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Balancing act: Weighing the decision to withhold life-sustaining medical treatment :

August 28, 2017

When faced with the decision on whether to forego life-sustaining medical treatment for a child, clear communication among family, patient and health care personnel is essential.

That is a key recommendation in an AAP policy statement — updated from 1994 — that offers guidance on how to promote the best-possible end-of-life care for children.

The policy, Guidance on Forgoing Life-Sustaining Medical Treatment from the AAP Committee on Bioethics, Section on Hospice and Palliative Medicine and Committee on Child Abuse and Neglect, is available at https://doi.org/10.1542/peds.2017-1905 and will be published in the September issue of Pediatrics.

Life-prolonging interventions

With the advancement of medical and surgical technologies, pediatricians, parents and other family caregivers have to confront when it is ethical to use available interventions to sustain the life of a severely ill child, always considering the child’s best interests.

Interventions that can involve life-sustaining medical treatment include assisted ventilation, medically administered nutrition and hydration, renal replacement therapy, vasoactive infusions or implanted electronic instruments such as cardiac defibrillators or ventricular assist devices. In some cases, treatment also can include transfusions, supplemental oxygen and various medications such as antibiotics and insulin.

Listening to all voices

Input from specialists in palliative care, ethics, pastoral care and other disciplines can be helpful when families and medical staffs are faced with how best to proceed in a child’s care. Collaboration is common, though every case is different, said Kathryn L. Weise, M.D., M.A., FAAP, a lead author of the policy.

“Certainly, in some cases there are disagreements, but I tend to think of it more as a need for every person involved to listen to the values, hopes and fears of all stakeholders in the case, whether they are family members, distant family members, nurses, etc. …Every case deserves very careful consideration of the values, hopes and best way to treat the child compassionately,” said Dr. Weise, who is with the Center for Ethics, Humanities and Spiritual Care at Cleveland Clinic.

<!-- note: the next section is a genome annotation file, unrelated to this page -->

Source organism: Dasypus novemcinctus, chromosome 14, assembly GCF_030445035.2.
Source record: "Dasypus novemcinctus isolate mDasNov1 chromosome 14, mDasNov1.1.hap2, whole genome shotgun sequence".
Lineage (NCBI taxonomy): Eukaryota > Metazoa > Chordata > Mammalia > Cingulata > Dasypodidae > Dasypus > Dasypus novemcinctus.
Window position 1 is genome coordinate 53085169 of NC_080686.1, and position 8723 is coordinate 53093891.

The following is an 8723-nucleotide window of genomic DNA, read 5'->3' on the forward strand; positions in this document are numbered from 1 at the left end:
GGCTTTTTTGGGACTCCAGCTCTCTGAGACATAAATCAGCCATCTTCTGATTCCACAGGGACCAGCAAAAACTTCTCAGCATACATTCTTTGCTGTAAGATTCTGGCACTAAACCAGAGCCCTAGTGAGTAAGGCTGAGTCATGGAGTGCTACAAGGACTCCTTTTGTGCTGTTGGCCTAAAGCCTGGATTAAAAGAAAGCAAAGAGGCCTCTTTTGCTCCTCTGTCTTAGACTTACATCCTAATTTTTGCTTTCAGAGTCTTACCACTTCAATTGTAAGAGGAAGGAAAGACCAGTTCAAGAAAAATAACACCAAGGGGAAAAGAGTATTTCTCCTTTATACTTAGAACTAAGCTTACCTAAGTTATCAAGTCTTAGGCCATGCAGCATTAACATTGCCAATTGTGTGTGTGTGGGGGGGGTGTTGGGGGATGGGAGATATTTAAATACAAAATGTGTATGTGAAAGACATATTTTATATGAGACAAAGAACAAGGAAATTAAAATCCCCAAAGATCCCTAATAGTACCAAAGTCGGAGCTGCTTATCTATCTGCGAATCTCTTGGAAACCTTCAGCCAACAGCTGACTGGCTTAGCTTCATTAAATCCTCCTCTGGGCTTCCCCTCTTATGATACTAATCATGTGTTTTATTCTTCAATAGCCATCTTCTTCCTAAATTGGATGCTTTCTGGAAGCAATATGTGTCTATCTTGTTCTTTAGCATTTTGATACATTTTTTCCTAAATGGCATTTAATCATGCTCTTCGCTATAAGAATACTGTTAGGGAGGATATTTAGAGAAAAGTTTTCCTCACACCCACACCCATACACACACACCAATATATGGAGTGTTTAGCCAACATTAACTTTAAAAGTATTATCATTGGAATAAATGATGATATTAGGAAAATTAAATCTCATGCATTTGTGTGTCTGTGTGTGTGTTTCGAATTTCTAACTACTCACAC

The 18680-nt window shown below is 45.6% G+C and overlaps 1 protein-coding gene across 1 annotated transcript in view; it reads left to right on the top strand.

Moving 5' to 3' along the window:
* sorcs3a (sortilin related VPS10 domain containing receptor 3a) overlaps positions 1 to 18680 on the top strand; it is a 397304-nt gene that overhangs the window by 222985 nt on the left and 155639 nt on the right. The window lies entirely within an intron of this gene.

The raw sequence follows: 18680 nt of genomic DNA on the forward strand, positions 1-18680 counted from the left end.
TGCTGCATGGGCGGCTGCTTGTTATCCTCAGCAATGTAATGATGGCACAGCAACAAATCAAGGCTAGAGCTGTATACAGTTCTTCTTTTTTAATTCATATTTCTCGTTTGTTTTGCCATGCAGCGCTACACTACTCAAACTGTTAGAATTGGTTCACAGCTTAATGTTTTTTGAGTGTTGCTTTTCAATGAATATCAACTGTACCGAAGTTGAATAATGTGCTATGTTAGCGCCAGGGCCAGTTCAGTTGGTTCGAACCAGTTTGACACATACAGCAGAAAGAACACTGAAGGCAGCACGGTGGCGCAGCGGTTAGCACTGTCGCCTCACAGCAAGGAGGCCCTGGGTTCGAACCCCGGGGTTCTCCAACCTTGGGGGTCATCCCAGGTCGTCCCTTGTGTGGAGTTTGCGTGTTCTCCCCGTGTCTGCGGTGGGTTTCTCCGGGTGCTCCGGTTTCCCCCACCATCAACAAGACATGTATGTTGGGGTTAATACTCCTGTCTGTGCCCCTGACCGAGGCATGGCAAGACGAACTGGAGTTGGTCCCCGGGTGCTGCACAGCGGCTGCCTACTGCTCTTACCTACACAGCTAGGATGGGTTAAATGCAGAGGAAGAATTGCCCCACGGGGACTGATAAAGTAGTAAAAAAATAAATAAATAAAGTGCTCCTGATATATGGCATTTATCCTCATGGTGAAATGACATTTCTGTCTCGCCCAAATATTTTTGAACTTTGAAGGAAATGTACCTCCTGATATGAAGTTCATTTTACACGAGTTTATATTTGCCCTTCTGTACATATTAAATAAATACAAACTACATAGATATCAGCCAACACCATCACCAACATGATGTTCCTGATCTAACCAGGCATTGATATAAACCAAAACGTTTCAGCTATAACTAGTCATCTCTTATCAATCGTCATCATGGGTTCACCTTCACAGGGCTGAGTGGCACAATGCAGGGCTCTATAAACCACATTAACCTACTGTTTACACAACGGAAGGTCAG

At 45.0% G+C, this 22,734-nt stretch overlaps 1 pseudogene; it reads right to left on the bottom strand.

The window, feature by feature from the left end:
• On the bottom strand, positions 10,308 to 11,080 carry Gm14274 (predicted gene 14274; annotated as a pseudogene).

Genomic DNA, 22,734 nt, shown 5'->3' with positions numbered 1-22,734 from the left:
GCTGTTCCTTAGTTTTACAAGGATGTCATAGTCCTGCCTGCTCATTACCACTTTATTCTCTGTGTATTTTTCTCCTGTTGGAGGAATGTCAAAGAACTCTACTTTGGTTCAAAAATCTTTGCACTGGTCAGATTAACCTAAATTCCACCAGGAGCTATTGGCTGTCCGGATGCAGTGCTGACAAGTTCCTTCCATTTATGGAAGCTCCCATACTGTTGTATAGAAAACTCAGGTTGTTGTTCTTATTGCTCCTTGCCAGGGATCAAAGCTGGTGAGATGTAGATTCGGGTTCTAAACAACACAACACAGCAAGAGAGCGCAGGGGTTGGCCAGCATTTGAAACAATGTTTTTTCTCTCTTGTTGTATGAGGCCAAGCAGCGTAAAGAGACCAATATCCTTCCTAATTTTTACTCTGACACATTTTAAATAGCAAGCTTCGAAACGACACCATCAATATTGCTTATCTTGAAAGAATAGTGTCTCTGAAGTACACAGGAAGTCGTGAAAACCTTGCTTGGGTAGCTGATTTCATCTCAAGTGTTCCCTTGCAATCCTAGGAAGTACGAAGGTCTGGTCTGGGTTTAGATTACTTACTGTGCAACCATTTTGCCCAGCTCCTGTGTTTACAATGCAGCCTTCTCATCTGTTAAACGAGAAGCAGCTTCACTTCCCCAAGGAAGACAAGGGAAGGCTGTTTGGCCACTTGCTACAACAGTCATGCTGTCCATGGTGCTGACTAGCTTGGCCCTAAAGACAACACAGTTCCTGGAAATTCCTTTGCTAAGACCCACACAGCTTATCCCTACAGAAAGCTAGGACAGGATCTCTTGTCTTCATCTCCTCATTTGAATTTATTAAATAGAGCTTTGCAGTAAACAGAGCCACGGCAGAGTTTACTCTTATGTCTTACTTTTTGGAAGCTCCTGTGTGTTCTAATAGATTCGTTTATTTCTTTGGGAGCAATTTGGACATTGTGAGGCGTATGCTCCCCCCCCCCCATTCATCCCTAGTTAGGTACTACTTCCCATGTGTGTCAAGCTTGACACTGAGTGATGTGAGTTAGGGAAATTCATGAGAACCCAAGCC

One example, she said, is a chronically ill child with life-limiting illness who is dying. A child with complex medical problems likely has input from many different subspecialists, perhaps a gastroenterologist, a cardiologist and an infectious diseases specialist, along with the general pediatrician. All have developed a special relationship with the family and feel a responsibility about what happens to the child.

“It can be very complex to manage communications with all of these providers,” Dr. Weise said. “They may want to have input but may not have (all the) expertise. So choreographing communications, giving clear messages within the team but also to the family, requires very careful communication that can’t be rushed.”

The professional opinions behind treatment recommendations are critical to informing family decision-makers even when these views conflict, the policy states.

If a child is in hospice care or hospitalized in intensive care, primary care pediatricians may not be making the bedside decisions, but they have an essential role in helping the family through decision-making and communicating with hospitalists and other staff members about the family’s values, Dr. Weise noted.

Allowing the patient a say in his or her care also is critical, according to the policy.

“Some children, mostly teens but sometimes younger than that if they’ve had the illness for awhile, also deserve to know as much as they want to know communicated to them in an age-appropriate fashion so they are not left out,” Dr. Weise said. “They may not be able to make decisions for themselves but still deserve to be respected as a major player as this unfolds.”

In all instances, the Academy and other organizations support continuing palliative measures to manage a child’s pain and suffering.

Recommendations

  • Forgoing life-sustaining medical treatment is ethically supportable when the burdens of treatment outweigh benefits to the child. Communication should be respectful, truthful and thorough among the medical and family/patient decision-makers.
  • Children are entitled to open and honest communication as age-appropriate.
  • Ethics consultation can be useful to the health care team and family.
  • Understanding of institutional, regional, state and national regulations related to forgoing life-sustaining medical treatment, including the Child Abuse Prevention and Treatment Act, is important to practice ethically within legal frameworks.
  • While perceived disagreement among professionals can be stressful to families, the professional opinions behind treatment recommendations are critical for families’ decision-making.
  • In rare instances, it can be ethically supportable to forgo life-sustaining medical treatment without the family’s agreement if there is an extreme burden of treatment with no benefit to the patient beyond postponement of death.
  • Physicians who decline to participate in limitation or withdrawal of life-sustaining medical treatment due to their own moral, religious or personal beliefs should continue to care for the child until they can arrange for care by another physician.
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